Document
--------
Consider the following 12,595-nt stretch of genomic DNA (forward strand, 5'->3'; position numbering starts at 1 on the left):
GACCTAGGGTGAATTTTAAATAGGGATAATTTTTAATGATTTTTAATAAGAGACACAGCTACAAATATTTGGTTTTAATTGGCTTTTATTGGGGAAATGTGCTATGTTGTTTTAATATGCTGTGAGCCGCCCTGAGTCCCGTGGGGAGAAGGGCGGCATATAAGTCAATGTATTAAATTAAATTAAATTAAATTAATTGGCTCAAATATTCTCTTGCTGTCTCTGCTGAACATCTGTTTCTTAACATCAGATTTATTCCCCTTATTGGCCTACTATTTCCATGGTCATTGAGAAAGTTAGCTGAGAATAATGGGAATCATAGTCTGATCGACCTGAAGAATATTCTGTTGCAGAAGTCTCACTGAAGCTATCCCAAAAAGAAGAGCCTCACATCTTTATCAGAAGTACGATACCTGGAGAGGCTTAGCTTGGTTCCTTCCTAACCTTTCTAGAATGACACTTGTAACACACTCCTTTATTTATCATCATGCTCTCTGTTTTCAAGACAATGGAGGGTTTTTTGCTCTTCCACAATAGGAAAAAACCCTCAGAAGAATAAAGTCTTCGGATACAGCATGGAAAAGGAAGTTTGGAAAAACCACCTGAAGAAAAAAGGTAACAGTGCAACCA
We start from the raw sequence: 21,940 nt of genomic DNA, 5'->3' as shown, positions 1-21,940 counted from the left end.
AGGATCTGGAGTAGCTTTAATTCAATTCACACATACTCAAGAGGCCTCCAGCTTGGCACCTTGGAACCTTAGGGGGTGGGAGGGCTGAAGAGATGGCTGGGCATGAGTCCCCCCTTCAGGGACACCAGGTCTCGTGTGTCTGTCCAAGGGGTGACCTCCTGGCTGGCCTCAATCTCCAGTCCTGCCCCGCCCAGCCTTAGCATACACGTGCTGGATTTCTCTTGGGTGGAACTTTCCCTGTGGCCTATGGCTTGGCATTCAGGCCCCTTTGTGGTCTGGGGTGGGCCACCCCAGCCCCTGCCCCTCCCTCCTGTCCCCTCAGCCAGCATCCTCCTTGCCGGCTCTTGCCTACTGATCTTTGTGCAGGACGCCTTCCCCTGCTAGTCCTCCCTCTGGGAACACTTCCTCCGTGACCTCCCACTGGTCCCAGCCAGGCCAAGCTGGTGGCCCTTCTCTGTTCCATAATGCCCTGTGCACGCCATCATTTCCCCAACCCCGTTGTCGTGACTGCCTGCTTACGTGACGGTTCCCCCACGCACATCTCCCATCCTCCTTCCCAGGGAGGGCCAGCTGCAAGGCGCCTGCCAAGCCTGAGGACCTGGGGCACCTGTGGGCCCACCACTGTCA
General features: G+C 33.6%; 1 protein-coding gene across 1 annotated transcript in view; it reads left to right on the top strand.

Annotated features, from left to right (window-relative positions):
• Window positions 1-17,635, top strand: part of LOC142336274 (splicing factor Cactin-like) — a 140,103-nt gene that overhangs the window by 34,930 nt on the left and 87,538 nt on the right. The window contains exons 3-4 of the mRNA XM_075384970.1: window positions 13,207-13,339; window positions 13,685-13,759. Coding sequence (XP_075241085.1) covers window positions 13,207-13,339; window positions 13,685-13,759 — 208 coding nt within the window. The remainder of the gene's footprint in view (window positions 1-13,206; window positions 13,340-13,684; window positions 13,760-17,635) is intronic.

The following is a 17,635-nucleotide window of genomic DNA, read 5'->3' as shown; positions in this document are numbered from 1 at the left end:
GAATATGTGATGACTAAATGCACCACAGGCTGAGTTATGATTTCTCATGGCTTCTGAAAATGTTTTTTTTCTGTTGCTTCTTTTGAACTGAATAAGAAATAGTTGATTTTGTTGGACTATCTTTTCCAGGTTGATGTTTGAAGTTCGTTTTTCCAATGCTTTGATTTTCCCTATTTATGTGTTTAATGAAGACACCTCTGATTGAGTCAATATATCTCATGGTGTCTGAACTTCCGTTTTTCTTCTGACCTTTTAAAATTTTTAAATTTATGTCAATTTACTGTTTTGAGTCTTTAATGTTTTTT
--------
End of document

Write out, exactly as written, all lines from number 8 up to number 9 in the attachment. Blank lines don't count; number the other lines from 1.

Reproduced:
The following is a 17,635-nucleotide window of genomic DNA, read 5'->3' as shown; positions in this document are numbered from 1 at the left end:
GAATATGTGATGACTAAATGCACCACAGGCTGAGTTATGATTTCTCATGGCTTCTGAAAATGTTTTTTTTCTGTTGCTTCTTTTGAACTGAATAAGAAATAGTTGATTTTGTTGGACTATCTTTTCCAGGTTGATGTTTGAAGTTCGTTTTTCCAATGCTTTGATTTTCCCTATTTATGTGTTTAATGAAGACACCTCTGATTGAGTCAATATATCTCATGGTGTCTGAACTTCCGTTTTTCTTCTGACCTTTTAAAATTTTTAAATTTATGTCAATTTACTGTTTTGAGTCTTTAATGTTTTTT